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Presentation: Rethinking Software-as-a-Service For EDA

Comments(1)Filed under: Industry Insights, SaaS, verification, IP, Incisive, Xuropa, VIP, EDA Consortium, EDP, Amazon, cloud, IaaS, Colgan, PaaS

One of the more startling statements at the recent Electronic Design Processes (EDP) workshop came in a presentation from James Colgan, CEO of Xuropa. At one point he appeared to be saying that software-as-a-service (SaaS) is not the right model for EDA, at least not for quite some time. But Xuropa was set up to build an infrastructure for cloud computing and SaaS for EDA. Did I hear James correctly?

Yes, but some clarification is needed. James' comment came as he described what he calls the "cloud computing stack." In his view, it consists of three elements:


 
Source: Xuropa
 

At the top is "pure" SaaS, such as Quicken Online and salesforce.com. At this level, applications are written from the beginning to be web-based, they have a consistent user interface, and they do not require interoperability with any other application or data. The next level down, Platform-as-a-Service, includes an integrated development environment (IDE), services, and compute resources and storage facilities. Google Application Engines is an example. The third level, Infrastructure-as-a-Service, provides virtualized remote compute resources. Amazon Web Services is an example.

The crucial point is the anything above IaaS requires a rewrite, and with complex EDA applications, that just isn't likely to happen. Thus IaaS, not pure SaaS, represents the best current model for EDA, James suggested. His presentation went on to show how Xuropa supports IaaS while providing a web browser, user interface, identity management, security, and other features on top of Amazon Web Services or internal data centers.

In a Xuropa blog following the EDP workshop, James introduced "hybrid-SaaS" as a "different type of SaaS" for enterprise software applications. Ideally, hybrid-SaaS requires no code rewrites, permits easy installation, and allows secure access by customers. James wrote that "because we're not going to re-write our code, we need to start at the infrastructure layer (IaaS) and work up." He promises more details about hybrid-SaaS in future Xuropa blogs.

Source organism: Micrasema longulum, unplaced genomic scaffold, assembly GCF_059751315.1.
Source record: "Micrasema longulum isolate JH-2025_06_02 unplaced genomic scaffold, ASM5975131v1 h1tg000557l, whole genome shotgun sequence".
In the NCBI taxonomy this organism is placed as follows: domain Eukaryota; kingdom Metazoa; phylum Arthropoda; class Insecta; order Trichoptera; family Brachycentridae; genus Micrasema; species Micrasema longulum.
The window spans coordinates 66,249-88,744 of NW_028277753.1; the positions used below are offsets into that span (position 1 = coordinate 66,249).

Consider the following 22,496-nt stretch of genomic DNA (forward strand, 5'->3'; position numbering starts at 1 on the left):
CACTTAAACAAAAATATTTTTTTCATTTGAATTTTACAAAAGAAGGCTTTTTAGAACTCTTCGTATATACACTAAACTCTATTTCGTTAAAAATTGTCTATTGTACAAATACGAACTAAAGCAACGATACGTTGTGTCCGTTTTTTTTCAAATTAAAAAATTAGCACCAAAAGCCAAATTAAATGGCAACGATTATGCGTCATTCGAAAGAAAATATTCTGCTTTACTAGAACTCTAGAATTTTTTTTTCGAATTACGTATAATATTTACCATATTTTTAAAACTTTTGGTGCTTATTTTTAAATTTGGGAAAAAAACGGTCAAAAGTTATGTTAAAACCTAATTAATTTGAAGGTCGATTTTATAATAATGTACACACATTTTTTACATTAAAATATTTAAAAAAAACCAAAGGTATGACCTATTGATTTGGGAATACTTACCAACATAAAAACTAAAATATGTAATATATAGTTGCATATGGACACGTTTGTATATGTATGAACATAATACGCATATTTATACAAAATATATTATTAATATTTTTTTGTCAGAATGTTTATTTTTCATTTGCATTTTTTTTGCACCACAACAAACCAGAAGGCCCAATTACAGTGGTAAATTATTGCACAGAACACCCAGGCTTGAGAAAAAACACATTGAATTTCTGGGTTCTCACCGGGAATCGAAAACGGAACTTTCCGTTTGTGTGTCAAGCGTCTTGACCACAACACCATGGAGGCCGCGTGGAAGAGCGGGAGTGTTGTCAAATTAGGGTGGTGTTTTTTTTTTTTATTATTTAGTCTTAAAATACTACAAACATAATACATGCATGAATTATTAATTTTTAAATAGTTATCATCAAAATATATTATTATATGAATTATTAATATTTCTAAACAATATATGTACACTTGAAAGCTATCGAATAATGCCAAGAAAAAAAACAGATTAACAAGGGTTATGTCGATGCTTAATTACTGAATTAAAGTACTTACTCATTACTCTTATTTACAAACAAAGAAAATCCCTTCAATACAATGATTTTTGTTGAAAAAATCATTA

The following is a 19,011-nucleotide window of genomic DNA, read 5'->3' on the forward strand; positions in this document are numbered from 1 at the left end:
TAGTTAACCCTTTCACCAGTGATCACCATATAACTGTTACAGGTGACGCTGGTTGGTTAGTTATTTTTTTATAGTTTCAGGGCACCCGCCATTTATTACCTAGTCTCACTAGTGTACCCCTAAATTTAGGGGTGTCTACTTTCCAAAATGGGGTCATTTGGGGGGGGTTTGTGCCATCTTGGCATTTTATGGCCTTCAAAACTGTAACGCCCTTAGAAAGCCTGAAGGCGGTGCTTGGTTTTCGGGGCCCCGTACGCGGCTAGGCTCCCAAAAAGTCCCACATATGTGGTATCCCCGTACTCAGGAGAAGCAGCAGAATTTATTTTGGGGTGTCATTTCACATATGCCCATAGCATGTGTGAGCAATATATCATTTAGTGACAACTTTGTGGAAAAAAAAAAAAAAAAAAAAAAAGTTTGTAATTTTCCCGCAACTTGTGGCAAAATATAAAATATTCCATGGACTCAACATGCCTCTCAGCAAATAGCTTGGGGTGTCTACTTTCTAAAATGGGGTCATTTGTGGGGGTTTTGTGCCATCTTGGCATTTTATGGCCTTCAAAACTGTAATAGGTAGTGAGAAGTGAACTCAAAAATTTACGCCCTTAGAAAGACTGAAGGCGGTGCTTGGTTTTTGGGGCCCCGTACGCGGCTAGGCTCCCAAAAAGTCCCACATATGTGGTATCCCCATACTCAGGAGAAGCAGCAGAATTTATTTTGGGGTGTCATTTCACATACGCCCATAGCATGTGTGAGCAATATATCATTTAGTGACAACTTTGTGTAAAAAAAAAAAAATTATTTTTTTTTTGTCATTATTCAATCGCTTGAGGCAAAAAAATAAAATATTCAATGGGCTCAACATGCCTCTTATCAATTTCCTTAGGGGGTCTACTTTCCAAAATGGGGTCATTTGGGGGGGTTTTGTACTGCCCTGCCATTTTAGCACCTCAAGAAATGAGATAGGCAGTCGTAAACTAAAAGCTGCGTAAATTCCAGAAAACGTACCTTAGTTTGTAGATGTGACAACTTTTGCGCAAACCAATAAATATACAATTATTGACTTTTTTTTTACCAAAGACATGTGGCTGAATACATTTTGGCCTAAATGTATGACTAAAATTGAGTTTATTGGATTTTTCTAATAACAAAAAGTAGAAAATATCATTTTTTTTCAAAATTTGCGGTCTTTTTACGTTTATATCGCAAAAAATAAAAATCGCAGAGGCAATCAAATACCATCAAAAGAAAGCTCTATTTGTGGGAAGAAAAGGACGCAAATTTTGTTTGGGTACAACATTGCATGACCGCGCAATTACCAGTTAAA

Meanwhile, as I noted in a September Industry Insights blog, Cadence Incisive Verification IP (VIP) is available for evaluation on Xuropa Online Labs. Users can test over 40 VIP products using Incisive Enterprise Simulator and Incisive Enterprise Manager, with no need to purchase or license anything. As I wrote at the time, this highly successful collaboration is not "pure" SaaS, since users aren't getting actual design work done. Perhaps it is "hybrid-Saas." No matter to end users - it's simply a fast and easy way to evaluate VIP.

James noted in his EDP presentation that a wholesale migration to pure SaaS "is not going to happen. But if we take key aspects of it, the cloud does make a lot of sense."

I think this gradual approach to SaaS does make sense. Meanwhile, definitions of "cloud computing" and "SaaS" have been, shall we say, a bit cloudy. Xuropa will do a service to the industry if it can help bring some clarity.

 
Richard Goering

Comments(1)

By Gary Dare on April 21, 2010
Despite that a Xuropa user isn't getting a pure engineering workstation to evaluate Cadence or other products (e.g., OCP-IP, Sonics, etc.), they are still able to see an enclosed lab to demonstrate stuff like Cadence's VIP.  That's a more interactive experience than reading a PDF brochure or PPT presentation, or viewing a video demo captured by an AE or product manager.  And this cloud approach also eliminates the 'evaluation hassle' of downloading the software IP and ordering a 30 day evaluation license.  (Let's not even talk about the pre-Internet bad old days when a local Cadence AE, or one that flies in if you are a big cheese, brings CD ROM's or ... *gasp* ... DAT tapes!  And I'm not THAT old!)
What's cool about Xuropa is that I have been able to experience it on an Apple Powerbook G4, with which I could not otherwise run any sort of EDA trials or evaluations (even cursory ones, as Xuropa now offers).  Heck, I can't run Google Talk until my Intel-based Macbook Pro arrives! :)

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